By John Gunnell
You've probably heard that businesses are going "paperless" these days, but at Gunner's Great Garage we're doing the opposite—kind of. We used what we call a "cardboard dashboard" to make the disassembly of a real dashboard easier. To adopt this system yourself, you'll need two large, long pieces of cardboard (or even one), a good marker pen and some electrical ties of different sizes in an array of different colors. Plus hand tools to take the real dash apart.
The dashboard from a late-1940s Mopar had already been removed from the car. It was a pretty nice piece, but some wood veneering was needed to make it perfect and that can't be done well with the dash in the car. We also wanted to buff the chrome trim, clean up the yellowed plastic pieces and restore any knobs that had worn or dimpled chrome plating.
A new wiring harness will be installed on the back of this dash.
As is typical with 1940s cars, the Mopar had wiring covered with braided cloth that was originally color coded by running different colored threads through the braided cloth. Ever see the wiring in an old radio? Ever see it when its 65 years old? It's not pretty. New wiring harnesses are available, even though prices rose when copper did. To install a new harness, you have to remove the old wiring. Then, you have to attach the new wiring to the proper bulbs, switches, flashers, lights, gauges and other electrical components in the proper order.
Around the mid-1950s, Detroit went to plastic coated wires that came in different colors and smartened up by making every connector and connection unique so that proper hook-ups are easier. Up until around 1954 (in most cases) the old wires were covered with yellowish or black lacquered fabric that had either different color threads woven in for identification or distinctive patterns (i.e. a zebra stripe) used in specific locations. The problem is the fabric covering fades, making it hard to spot colored threads woven into the fabric.
A high-quality new harness made in the original way should have the same colors and patterns woven in. That means that the factory wiring diagrams (if available) can be followed. However, it isn't always easy to work with a fat "bundle" of long wires in the tight space behind a dash. It gets cumbersome to replace old connections with new connections one by one. It's much better for a restorer to come up with techniques to carefully record the removal of the old harness so that the new harness can be connected in exactly the same way.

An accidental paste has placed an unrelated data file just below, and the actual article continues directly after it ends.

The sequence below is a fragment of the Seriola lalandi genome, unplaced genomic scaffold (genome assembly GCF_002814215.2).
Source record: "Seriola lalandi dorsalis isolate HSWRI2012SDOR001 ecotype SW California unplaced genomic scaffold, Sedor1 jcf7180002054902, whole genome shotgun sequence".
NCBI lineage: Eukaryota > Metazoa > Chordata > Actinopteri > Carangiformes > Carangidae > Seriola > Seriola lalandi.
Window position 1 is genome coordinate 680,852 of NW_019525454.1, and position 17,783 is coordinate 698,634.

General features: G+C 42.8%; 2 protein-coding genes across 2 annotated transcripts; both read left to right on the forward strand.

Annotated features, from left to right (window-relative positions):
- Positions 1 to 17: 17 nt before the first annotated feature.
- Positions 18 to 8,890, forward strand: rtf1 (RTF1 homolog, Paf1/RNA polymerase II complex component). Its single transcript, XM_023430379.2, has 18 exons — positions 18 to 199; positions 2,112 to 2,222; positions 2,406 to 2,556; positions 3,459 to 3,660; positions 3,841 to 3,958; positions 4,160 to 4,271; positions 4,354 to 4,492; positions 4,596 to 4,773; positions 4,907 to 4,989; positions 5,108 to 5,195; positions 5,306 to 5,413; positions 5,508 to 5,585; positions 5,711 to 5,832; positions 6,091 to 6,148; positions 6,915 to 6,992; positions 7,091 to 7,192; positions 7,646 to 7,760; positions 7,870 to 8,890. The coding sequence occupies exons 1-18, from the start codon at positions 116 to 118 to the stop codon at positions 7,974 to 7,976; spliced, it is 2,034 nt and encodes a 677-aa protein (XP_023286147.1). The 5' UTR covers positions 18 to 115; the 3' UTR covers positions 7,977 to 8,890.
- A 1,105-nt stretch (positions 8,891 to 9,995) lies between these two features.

"Take a LOT of pictures," restorer Jerry Kopecky once told us about rewiring a dashboard, With a digital camera, you can take hundreds of photos. "You can't take too many," Kopecky explained. "You can always erase the ones you don't need, but when you have a photo you really need to finish a project, you'll be glad you took so many." Kopecky even built a special "dashboard rotisserie" so that he could work on dashboards from different angles.
We didn't have a dashboard rotisserie so we color-coded all wiring connections on the back of the real dashboard. Then, we made a cardboard dashboard. With a marker, we made a rough schematic of the dashboard parts right on the cardboard. As we removed each wire from the real dashboard, we attached it to the proper spot on the cardboard dashboard. String tags were used to add notes where we felt they were needed. We also recorded each photo number in a notebook and added a written description of what the photo showed.
Fabricating our cardboard dash from long, large cardboard panels.
A schematic of the rear of the dash was drawn on the cardboard.